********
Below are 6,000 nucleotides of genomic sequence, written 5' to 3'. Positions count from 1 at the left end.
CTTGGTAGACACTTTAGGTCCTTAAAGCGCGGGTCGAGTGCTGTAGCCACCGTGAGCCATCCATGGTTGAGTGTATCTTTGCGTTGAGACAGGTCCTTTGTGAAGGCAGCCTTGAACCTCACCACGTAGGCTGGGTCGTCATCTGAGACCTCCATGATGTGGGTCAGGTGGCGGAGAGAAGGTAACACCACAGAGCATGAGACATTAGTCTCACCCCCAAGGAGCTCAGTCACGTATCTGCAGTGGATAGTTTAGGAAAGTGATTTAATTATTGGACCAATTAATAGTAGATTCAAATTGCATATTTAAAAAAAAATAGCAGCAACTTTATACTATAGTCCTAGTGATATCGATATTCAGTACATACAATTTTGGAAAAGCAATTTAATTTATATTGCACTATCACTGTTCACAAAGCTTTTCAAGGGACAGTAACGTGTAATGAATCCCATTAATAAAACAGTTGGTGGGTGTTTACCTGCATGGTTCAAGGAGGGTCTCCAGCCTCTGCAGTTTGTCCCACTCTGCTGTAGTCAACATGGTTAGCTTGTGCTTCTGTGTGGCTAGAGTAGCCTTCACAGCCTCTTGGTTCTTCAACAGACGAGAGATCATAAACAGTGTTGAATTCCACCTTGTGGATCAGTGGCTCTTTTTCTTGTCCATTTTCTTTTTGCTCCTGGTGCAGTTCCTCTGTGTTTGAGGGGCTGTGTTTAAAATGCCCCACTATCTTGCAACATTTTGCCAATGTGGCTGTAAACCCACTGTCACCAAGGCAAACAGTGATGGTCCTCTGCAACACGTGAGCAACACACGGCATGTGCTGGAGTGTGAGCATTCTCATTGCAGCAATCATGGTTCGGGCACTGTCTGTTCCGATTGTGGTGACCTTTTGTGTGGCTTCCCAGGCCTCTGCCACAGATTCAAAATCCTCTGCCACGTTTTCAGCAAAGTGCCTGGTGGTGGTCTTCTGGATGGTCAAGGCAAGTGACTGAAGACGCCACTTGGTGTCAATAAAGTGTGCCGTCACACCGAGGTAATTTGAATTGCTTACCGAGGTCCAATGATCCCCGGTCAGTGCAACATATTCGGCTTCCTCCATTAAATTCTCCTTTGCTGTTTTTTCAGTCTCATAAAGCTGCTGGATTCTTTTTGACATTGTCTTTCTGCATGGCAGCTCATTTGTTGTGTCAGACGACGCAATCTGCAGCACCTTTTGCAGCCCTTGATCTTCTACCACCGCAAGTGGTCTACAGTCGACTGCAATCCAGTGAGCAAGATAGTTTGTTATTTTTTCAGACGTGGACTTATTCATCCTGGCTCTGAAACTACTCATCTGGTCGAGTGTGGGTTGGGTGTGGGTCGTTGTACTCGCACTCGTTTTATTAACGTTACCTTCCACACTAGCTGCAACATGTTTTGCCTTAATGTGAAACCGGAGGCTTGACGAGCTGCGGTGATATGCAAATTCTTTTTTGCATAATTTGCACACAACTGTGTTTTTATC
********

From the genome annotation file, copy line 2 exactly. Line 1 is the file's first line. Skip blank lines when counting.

CTTGGTAGACACTTTAGGTCCTTAAAGCGCGGGTCGAGTGCTGTAGCCACCGTGAGCCATCCATGGTTGAGTGTATCTTTGCGTTGAGACAGGTCCTTTGTGAAGGCAGCCTTGAACCTCACCACGTAGGCTGGGTCGTCATCTGAGACCTCCATGATGTGGGTCAGGTGGCGGAGAGAAGGTAACACCACAGAGCATGAGACATTAGTCTCACCCCCAAGGAGCTCAGTCACGTATCTGCAGTGGATAGTTTAGGAAAGTGATTTAATTATTGGACCAATTAATAGTAGATTCAAATTGCATATTTAAAAAAAAATAGCAGCAACTTTATACTATAGTCCTAGTGATATCGATATTCAGTACATACAATTTTGGAAAAGCAATTTAATTTATATTGCACTATCACTGTTCACAAAGCTTTTCAAGGGACAGTAACGTGTAATGAATCCCATTAATAAAACAGTTGGTGGGTGTTTACCTGCATGGTTCAAGGAGGGTCTCCAGCCTCTGCAGTTTGTCCCACTCTGCTGTAGTCAACATGGTTAGCTTGTGCTTCTGTGTGGCTAGAGTAGCCTTCACAGCCTCTTGGTTCTTCAACAGACGAGAGATCATAAACAGTGTTGAATTCCACCTTGTGGATCAGTGGCTCTTTTTCTTGTCCATTTTCTTTTTGCTCCTGGTGCAGTTCCTCTGTGTTTGAGGGGCTGTGTTTAAAATGCCCCACTATCTTGCAACATTTTGCCAATGTGGCTGTAAACCCACTGTCACCAAGGCAAACAGTGATGGTCCTCTGCAACACGTGAGCAACACACGGCATGTGCTGGAGTGTGAGCATTCTCATTGCAGCAATCATGGTTCGGGCACTGTCTGTTCCGATTGTGGTGACCTTTTGTGTGGCTTCCCAGGCCTCTGCCACAGATTCAAAATCCTCTGCCACGTTTTCAGCAAAGTGCCTGGTGGTGGTCTTCTGGATGGTCAAGGCAAGTGACTGAAGACGCCACTTGGTGTCAATAAAGTGTGCCGTCACACCGAGGTAATTTGAATTGCTTACCGAGGTCCAATGATCCCCGGTCAGTGCAACATATTCGGCTTCCTCCATTAAATTCTCCTTTGCTGTTTTTTCAGTCTCATAAAGCTGCTGGATTCTTTTTGACATTGTCTTTCTGCATGGCAGCTCATTTGTTGTGTCAGACGACGCAATCTGCAGCACCTTTTGCAGCCCTTGATCTTCTACCACCGCAAGTGGTCTACAGTCGACTGCAATCCAGTGAGCAAGATAGTTTGTTATTTTTTCAGACGTGGACTTATTCATCCTGGCTCTGAAACTACTCATCTGGTCGAGTGTGGGTTGGGTGTGGGTCGTTGTACTCGCACTCGTTTTATTAACGTTACCTTCCACACTAGCTGCAACATGTTTTGCCTTAATGTGAAACCGGAGGCTTGACGAGCTGCGGTGATATGCAAATTCTTTTTTGCATAATTTGCACACAACTGTGTTTTTATC